Is the green economy push enough?
WHAT SEEMS a bold push towards achieving a green economy, accompanied by attractive incentives for entrepreneurs and businesses to harness solar energy and reduce dependence on oil, was the central focus of the eagerly anticipated Financial Statement And Budgetary Proposals presented by Minister of Finance Chris Sinckler in the House of Assembly yesterday.
Those who expected giveaways, in view of an impending general election, would have been disappointed.
Instead Mr Sinckler was at pains to stress that the economy was headed in the right direction, to the extent that significant progress had been made in bringing down the fiscal deficit – so much so that results slightly better the targets set in the Medium-Term Fiscal Strategy. But even so he could not be irresponsible.
Barbadians were instead treated to a mix of initiatives to boost agricultural and food production; propel hotel refurbishment; enhance tertiary education while reducing costs to Government; protect credit union savers; assist single mothers; and provide incentives to car dealers specializing in new vehicles.
The cries of those calling for the reinstatement of tax-free travel and entertainment allowances were rejected, with Mr Sinckler explaining there was no legal basis for these exemptions. However, he tried to satisfy expectations by raising the tax threshold and adjusting the tax rate, effectively giving those affected more money in their pay packs.
In his four-hour-four-minute-long presentation, Mr Sinckler also took the opportunity to address a number of controversial issues, like use of National Insurance Scheme (NIS) funds for investment. He declared the NIS could hold its own for another eight years from its current asset base.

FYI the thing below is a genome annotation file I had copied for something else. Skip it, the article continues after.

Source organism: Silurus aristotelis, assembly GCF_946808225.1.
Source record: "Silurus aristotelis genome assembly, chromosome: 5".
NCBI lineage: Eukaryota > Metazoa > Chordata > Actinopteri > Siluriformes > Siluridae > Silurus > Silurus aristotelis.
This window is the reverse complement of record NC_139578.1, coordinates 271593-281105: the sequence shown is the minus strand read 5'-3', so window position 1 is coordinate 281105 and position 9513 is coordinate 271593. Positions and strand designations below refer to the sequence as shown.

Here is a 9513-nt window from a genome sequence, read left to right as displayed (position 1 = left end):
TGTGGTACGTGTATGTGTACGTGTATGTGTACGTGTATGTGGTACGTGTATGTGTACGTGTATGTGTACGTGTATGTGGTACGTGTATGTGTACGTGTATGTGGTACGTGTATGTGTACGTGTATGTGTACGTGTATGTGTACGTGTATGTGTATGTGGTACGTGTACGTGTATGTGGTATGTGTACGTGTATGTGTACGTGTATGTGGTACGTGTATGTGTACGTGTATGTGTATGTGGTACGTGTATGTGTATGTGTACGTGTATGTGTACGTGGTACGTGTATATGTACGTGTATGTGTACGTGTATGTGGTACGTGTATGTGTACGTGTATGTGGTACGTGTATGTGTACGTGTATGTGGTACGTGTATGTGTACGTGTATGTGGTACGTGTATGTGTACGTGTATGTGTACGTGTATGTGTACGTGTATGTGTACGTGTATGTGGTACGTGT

We anticipate his proposal to capitalize the new Hotel Refurbishment, Energy Efficiency And Food Production Fund through the use of NIS funds, as well as accessing the monthly profits generated to pay for tertiary education, should prove to be a source of great discussion.
In Mr Sinckler’s reference to the proposal of the judicial manager of CLICO International Life, it is clear the Eastern Caribbean governments and Barbados must work closely together to effect a settlement, as individually it could be costly and prove detrimental to policyholders.
Whether these Budgetary Proposals go far enough to satisfy the various interests groups, or to enhance the re-election chances of the Government will be hotly debated. For sure the Opposition Barbados Labour Party will put its perspective on Mr Sinckler’s statement today.
We would not be surprised if it opts to present alternative proposals.